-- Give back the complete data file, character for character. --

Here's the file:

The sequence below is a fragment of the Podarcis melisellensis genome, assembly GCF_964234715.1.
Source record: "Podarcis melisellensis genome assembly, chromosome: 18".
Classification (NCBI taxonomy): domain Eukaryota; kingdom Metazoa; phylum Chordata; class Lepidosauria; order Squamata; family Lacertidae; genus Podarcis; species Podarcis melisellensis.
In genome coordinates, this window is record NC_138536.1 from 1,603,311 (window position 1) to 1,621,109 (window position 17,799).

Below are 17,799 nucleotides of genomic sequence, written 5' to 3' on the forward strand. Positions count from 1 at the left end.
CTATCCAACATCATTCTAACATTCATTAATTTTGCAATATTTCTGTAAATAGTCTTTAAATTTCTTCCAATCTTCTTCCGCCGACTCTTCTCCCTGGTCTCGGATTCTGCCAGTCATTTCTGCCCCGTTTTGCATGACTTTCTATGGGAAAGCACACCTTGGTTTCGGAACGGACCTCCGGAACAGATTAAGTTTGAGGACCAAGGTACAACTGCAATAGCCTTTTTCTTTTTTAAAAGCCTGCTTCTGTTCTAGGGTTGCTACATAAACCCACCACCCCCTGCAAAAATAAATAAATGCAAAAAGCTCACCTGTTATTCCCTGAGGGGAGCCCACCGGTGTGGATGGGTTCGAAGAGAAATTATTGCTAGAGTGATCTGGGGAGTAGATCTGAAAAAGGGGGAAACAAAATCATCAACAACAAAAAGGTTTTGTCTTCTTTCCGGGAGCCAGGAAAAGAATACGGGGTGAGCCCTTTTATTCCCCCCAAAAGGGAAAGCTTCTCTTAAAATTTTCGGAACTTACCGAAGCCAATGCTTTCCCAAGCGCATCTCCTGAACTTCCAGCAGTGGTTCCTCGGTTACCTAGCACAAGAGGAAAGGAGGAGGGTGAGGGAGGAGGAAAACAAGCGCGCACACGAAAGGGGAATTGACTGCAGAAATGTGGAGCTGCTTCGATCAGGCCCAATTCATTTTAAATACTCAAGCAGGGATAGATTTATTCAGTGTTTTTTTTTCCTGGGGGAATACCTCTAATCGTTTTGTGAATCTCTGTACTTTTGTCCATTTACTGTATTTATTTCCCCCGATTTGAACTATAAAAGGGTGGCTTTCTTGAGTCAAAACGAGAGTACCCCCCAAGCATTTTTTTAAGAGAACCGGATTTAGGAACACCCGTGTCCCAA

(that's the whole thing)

The sequence below is a fragment of the Podarcis melisellensis genome, assembly GCF_964234715.1.
Source record: "Podarcis melisellensis genome assembly, chromosome: 18".
Classification (NCBI taxonomy): domain Eukaryota; kingdom Metazoa; phylum Chordata; class Lepidosauria; order Squamata; family Lacertidae; genus Podarcis; species Podarcis melisellensis.
In genome coordinates, this window is record NC_138536.1 from 1,603,311 (window position 1) to 1,621,109 (window position 17,799).

Below are 17,799 nucleotides of genomic sequence, written 5' to 3' on the forward strand. Positions count from 1 at the left end.
CTATCCAACATCATTCTAACATTCATTAATTTTGCAATATTTCTGTAAATAGTCTTTAAATTTCTTCCAATCTTCTTCCGCCGACTCTTCTCCCTGGTCTCGGATTCTGCCAGTCATTTCTGCCCCGTTTTGCATGACTTTCTATGGGAAAGCACACCTTGGTTTCGGAACGGACCTCCGGAACAGATTAAGTTTGAGGACCAAGGTACAACTGCAATAGCCTTTTTCTTTTTTAAAAGCCTGCTTCTGTTCTAGGGTTGCTACATAAACCCACCACCCCCTGCAAAAATAAATAAATGCAAAAAGCTCACCTGTTATTCCCTGAGGGGAGCCCACCGGTGTGGATGGGTTCGAAGAGAAATTATTGCTAGAGTGATCTGGGGAGTAGATCTGAAAAAGGGGGAAACAAAATCATCAACAACAAAAAGGTTTTGTCTTCTTTCCGGGAGCCAGGAAAAGAATACGGGGTGAGCCCTTTTATTCCCCCCAAAAGGGAAAGCTTCTCTTAAAATTTTCGGAACTTACCGAAGCCAATGCTTTCCCAAGCGCATCTCCTGAACTTCCAGCAGTGGTTCCTCGGTTACCTAGCACAAGAGGAAAGGAGGAGGGTGAGGGAGGAGGAAAACAAGCGCGCACACGAAAGGGGAATTGACTGCAGAAATGTGGAGCTGCTTCGATCAGGCCCAATTCATTTTAAATACTCAAGCAGGGATAGATTTATTCAGTGTTTTTTTTTCCTGGGGGAATACCTCTAATCGTTTTGTGAATCTCTGTACTTTTGTCCATTTACTGTATTTATTTCCCCCGATTTGAACTATAAAAGGGTGGCTTTCTTGAGTCAAAACGAGAGTACCCCCCAAGCATTTTTTTAAGAGAACCGGATTTAGGAACACCCGTGTCCCAA